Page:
Prem Geet 2: Hope for true love, hope for better films

August 1, 2017 12:00 PM Republica


Though set in Burma, ‘Prem Geet 2’ from the very start talks about nationalism and tries to promote the rich culture of Nepal throughout the film. The story gradually develops plot with a good five minutes of speech on nationalism and the brave Gorkhalis who fought beyond the national border.

Debutant Aslesha Thakuri (Geet) appears on the screen as a Nepali who has never been to her homeland. Despite that, Geet has an immense love for the country and desperately wants to come to Nepal. She plays a naïve character, and eventually runs away from Burma to come to Murma, in Mugu of Nepal.

Audiences will get a good hearty laugh when Pradeep Khadka (Prem) makes his ‘beautiful’ entry on the screen. He works as a salesperson, and is a lady charmer. It’s not love at the first sight between Prem and Geet, but he certainly chases her around the streets of Kathmandu (literally) and the scene will definitely make audiences laugh out loud. The storyline does not impose Prem and Geet’s love story, however, to many it may seem boring as the two love birds take their sweet time to know each other and fall in love.

Khadka is comparatively convincing as actor, while debutant Thakuri still has a lot to work on in terms of her acting and expressions. With a charming face, Khadka has done a fairly convincing job to justify his character. But Aslesha’s dialogue delivery was not impressive enough, and at times it even seemed fake and sloppy.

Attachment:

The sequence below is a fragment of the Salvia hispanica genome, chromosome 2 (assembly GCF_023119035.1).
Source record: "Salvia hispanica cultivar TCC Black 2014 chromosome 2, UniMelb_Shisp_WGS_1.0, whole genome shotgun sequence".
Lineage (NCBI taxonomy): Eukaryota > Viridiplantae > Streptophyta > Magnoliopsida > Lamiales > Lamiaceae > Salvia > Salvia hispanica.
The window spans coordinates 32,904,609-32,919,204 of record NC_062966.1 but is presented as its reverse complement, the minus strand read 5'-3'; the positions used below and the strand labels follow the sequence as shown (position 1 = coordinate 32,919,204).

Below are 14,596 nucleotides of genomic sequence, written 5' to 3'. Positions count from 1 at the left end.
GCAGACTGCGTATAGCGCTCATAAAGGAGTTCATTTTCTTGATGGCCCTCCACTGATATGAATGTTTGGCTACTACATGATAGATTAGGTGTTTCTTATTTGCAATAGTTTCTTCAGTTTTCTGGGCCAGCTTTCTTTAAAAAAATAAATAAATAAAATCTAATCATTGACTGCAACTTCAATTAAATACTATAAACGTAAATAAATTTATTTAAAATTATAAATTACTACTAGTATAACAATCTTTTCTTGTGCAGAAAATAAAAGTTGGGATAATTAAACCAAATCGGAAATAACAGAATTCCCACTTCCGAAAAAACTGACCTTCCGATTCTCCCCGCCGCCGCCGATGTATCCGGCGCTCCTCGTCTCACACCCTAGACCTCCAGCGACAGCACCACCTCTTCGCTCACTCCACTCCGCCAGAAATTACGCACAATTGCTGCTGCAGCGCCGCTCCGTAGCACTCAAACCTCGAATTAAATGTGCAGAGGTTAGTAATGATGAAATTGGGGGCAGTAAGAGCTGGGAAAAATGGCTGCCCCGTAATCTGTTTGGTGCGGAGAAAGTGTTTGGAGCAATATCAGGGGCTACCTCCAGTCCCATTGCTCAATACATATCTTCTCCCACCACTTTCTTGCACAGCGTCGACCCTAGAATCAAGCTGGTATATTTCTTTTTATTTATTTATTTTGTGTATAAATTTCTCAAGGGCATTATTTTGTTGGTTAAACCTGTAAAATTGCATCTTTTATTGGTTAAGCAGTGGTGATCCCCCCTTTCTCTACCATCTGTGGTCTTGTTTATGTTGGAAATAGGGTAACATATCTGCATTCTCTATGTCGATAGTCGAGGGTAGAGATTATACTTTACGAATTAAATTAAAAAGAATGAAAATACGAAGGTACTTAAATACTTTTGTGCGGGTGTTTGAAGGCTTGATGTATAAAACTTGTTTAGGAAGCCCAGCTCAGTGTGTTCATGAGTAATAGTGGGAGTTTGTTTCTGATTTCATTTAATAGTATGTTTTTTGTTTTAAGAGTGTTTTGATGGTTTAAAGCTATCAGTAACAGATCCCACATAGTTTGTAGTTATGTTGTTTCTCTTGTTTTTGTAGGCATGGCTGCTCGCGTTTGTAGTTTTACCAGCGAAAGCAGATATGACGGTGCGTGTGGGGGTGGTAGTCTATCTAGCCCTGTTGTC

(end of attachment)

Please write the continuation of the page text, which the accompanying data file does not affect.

All the songs in the film are good and one can hum along the tunes. And in the Nepali tunes of ‘Motorcycle Maa’ you can find the mixture of an American country style hoedown.

If there is one thing that would leave an impression on you, that is the movie’s incredible cinematography. It has given the Nepali film industry a ray of hope to compete against international film industries in the near future. From the mesmerizing sceneries of Rara Lake in ‘Bistarai Bistarai’ to the way the title song ‘Prem Geet’ has been shot in Thailand, it’s a job well done. A big thumbs-up to cinematographer Purushottam Pradhan.
Though the first-half of the movie is comparatively slow, the second-half gets a sudden hype with producer Santosh Sen’s smashing entry. Debuting in the film, Sen (Angad) is a fighter who is trained in Muay Thai kickboxing in Thailand.

Angad becomes the biggest obstacle between Prem and Geet, and fights tooth and nail to keep them apart. But, Prem is not the one to give up. The fight scene between Khadka and Sen has been well-choreographed and was probably one of the more natural fight scenes in Nepali movies.

There is always room for improvement, but Prem Geet 2 is worth a watch, and can be a landmark for Nepali movie industry.

 


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